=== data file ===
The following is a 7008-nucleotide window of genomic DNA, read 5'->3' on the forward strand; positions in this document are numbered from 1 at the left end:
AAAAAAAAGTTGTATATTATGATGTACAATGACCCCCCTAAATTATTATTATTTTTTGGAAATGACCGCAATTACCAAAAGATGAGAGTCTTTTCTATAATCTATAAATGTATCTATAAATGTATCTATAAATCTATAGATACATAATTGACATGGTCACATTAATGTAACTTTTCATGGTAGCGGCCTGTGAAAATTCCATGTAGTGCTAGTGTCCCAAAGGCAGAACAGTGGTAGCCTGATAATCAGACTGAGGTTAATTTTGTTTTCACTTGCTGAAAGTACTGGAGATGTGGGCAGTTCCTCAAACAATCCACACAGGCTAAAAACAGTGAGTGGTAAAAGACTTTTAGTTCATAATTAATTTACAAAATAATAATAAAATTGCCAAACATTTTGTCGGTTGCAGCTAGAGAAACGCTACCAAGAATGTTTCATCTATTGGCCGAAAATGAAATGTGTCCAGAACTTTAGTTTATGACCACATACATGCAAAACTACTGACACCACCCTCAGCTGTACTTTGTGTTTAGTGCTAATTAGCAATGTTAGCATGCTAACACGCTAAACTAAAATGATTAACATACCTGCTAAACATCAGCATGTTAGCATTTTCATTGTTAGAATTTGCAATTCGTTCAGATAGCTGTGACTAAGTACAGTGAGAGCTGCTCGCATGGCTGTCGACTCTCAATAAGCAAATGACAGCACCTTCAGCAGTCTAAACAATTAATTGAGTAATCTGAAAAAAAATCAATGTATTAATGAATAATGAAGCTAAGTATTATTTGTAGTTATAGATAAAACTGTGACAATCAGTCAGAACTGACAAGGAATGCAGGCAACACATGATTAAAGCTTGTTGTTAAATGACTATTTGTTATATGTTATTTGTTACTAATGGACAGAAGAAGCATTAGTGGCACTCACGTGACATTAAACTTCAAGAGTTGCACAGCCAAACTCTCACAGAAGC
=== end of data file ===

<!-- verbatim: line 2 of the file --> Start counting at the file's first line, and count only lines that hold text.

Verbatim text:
AAAAAAAAGTTGTATATTATGATGTACAATGACCCCCCTAAATTATTATTATTTTTTGGAAATGACCGCAATTACCAAAAGATGAGAGTCTTTTCTATAATCTATAAATGTATCTATAAATGTATCTATAAATCTATAGATACATAATTGACATGGTCACATTAATGTAACTTTTCATGGTAGCGGCCTGTGAAAATTCCATGTAGTGCTAGTGTCCCAAAGGCAGAACAGTGGTAGCCTGATAATCAGACTGAGGTTAATTTTGTTTTCACTTGCTGAAAGTACTGGAGATGTGGGCAGTTCCTCAAACAATCCACACAGGCTAAAAACAGTGAGTGGTAAAAGACTTTTAGTTCATAATTAATTTACAAAATAATAATAAAATTGCCAAACATTTTGTCGGTTGCAGCTAGAGAAACGCTACCAAGAATGTTTCATCTATTGGCCGAAAATGAAATGTGTCCAGAACTTTAGTTTATGACCACATACATGCAAAACTACTGACACCACCCTCAGCTGTACTTTGTGTTTAGTGCTAATTAGCAATGTTAGCATGCTAACACGCTAAACTAAAATGATTAACATACCTGCTAAACATCAGCATGTTAGCATTTTCATTGTTAGAATTTGCAATTCGTTCAGATAGCTGTGACTAAGTACAGTGAGAGCTGCTCGCATGGCTGTCGACTCTCAATAAGCAAATGACAGCACCTTCAGCAGTCTAAACAATTAATTGAGTAATCTGAAAAAAAATCAATGTATTAATGAATAATGAAGCTAAGTATTATTTGTAGTTATAGATAAAACTGTGACAATCAGTCAGAACTGACAAGGAATGCAGGCAACACATGATTAAAGCTTGTTGTTAAATGACTATTTGTTATATGTTATTTGTTACTAATGGACAGAAGAAGCATTAGTGGCACTCACGTGACATTAAACTTCAAGAGTTGCACAGCCAAACTCTCACAGAAGC